Metamaterials: Applications, Analysis and Modeling

January 25 - 29, 2010

Overview

Metamaterials are artificially structured media with unique and exotic properties not observed in natural materials. These include, for example electromagnetic materials with permittivity and permeability both designed to achieve novel effects, such as a negative refractive index, and elastic materials configured to give a negative or anisotropic effective mass density at a given frequency. They are typically constructed from high contrast materials, and the macroscopic fields needed to describe their effective behaviors are not simple averages of the local fields. They frequently gain their properties from microscopic resonances. The potential applications of such materials are growing and include lenses that have subwavelength focussing, and electromagnetic and acoustic cloaks that hide objects and leave incoming waves unscattered. Metamaterials also include materials for which the equations governing their continuum electromagnetic or elastodynamic macroscopic behavior are unlike any found in nature. This workshop brings together three groups of people: physicists and engineers working on metamaterials and their applications; mathematicians who are studying homogenization in high contrast materials and who are providing a greater understanding of the mathematics of metamaterials; and numerical analysts interested in the solving the microscopic and macroscopic equations governing the behavior of metamaterials. Many challenges remain, such as seeking a better understanding of what novel behaviors and applications metamaterials can achieve in practice; exploring what is theoretically possible by homogenization theory; and finding efficient and accurate numerical algorithms for solving the partial differential equations to accelerate progress in the field.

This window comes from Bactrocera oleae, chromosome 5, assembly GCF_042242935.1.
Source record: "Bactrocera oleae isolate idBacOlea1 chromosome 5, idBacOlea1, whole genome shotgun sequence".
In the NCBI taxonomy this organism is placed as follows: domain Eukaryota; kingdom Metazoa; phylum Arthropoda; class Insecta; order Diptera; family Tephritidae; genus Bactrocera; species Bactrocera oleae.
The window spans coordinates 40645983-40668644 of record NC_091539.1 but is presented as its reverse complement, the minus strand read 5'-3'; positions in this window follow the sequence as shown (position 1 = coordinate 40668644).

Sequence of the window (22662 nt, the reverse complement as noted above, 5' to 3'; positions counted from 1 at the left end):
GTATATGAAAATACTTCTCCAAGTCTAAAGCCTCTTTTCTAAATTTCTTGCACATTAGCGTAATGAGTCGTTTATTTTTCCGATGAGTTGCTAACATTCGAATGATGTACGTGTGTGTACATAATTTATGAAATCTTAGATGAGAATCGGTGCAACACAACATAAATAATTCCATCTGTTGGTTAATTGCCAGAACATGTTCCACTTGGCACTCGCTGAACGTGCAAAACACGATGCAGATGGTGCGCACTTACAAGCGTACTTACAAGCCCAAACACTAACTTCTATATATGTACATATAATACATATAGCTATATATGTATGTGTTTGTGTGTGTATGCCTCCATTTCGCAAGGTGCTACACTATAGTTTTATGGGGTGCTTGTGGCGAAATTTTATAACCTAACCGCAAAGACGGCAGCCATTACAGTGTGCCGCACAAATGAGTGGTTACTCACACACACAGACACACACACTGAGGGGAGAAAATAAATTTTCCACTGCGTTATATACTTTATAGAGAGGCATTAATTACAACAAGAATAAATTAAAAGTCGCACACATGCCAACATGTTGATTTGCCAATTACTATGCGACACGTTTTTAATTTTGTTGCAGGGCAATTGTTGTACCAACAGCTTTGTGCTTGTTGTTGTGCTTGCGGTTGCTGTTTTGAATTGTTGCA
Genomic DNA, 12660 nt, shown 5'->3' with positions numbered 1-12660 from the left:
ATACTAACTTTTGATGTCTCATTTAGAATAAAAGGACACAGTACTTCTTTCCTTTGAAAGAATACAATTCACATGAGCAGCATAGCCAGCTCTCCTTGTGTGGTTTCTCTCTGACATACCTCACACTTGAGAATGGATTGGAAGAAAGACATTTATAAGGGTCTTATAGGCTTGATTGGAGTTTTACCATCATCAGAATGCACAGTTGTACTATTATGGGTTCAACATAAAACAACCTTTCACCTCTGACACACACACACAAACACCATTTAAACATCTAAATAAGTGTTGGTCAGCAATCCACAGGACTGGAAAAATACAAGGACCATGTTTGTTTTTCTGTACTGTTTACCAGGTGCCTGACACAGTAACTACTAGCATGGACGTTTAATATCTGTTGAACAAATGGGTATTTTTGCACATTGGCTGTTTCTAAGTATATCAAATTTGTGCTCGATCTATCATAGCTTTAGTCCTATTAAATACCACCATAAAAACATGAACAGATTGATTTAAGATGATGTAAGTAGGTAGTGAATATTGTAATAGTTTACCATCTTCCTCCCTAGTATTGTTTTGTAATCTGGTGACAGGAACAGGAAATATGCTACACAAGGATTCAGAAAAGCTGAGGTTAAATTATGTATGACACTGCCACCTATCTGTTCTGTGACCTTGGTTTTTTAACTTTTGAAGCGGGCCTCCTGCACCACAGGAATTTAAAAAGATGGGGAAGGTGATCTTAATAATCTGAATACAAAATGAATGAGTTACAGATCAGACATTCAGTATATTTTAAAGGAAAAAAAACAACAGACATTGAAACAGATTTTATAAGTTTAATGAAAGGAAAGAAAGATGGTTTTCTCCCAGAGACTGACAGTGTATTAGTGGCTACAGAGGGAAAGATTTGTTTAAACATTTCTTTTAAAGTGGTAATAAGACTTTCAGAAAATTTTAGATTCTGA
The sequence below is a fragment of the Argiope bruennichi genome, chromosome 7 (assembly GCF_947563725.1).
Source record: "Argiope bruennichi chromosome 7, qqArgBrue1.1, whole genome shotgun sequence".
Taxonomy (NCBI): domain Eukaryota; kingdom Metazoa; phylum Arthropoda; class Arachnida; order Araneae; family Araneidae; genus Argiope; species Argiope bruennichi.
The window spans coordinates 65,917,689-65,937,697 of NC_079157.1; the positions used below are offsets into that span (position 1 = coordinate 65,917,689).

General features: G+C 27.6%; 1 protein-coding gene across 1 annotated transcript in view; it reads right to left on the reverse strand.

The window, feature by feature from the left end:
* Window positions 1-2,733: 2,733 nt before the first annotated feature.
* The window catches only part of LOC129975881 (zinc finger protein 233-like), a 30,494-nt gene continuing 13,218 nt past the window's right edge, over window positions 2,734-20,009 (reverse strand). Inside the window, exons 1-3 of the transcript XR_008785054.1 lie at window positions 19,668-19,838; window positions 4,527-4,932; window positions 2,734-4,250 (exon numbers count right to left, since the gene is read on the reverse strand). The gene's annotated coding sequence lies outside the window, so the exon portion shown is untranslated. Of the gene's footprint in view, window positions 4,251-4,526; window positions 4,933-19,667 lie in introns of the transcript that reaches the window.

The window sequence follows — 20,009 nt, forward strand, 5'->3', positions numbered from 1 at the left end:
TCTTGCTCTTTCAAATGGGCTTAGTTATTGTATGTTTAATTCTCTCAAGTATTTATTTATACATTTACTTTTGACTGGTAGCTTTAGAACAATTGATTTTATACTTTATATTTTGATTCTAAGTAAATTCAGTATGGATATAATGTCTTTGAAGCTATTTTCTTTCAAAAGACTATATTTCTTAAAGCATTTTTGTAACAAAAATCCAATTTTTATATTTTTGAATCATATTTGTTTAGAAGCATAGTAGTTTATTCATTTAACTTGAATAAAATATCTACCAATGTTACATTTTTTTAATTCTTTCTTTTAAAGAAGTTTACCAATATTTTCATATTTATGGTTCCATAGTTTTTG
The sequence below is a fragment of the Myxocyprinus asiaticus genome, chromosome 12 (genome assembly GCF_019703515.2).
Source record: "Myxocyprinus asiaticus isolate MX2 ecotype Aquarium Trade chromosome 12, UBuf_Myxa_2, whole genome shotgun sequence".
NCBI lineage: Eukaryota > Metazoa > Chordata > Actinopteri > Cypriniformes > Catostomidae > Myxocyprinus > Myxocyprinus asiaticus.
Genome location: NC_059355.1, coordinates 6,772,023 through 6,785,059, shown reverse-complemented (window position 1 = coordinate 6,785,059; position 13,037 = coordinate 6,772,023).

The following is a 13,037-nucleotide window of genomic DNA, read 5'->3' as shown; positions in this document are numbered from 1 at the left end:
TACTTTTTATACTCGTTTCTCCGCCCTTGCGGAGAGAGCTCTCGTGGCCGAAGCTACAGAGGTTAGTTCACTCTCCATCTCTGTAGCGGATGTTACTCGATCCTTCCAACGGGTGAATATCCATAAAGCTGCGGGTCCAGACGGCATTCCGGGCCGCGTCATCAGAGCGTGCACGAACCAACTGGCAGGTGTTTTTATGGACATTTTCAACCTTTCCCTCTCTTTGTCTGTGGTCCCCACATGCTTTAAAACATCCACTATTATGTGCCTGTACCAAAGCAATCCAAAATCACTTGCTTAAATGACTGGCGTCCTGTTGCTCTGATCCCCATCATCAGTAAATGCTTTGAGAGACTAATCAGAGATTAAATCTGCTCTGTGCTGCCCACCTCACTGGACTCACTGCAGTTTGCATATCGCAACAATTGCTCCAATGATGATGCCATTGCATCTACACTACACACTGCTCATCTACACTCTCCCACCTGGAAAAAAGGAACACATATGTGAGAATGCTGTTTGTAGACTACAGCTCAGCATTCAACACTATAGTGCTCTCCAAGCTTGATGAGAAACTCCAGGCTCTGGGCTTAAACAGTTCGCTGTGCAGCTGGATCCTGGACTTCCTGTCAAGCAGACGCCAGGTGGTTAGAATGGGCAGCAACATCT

Organizing Committee

Susanne Brenner (Louisiana State University)
Maria-Carme Calderer (University of Minnesota, Twin Cities)
Tatsuo Itoh (University of California, Los Angeles (UCLA))
Robert Kohn, Co-chair (New York University, Courant Institute)
Jichun Li, Co-chair (University of Nevada, Las Vegas)
Graeme Milton, Co-chair (University of Utah, Mathematics)
Chi-Wang Shu (Brown University)
Richard Ziolkowski (University of Arizona, Engineering)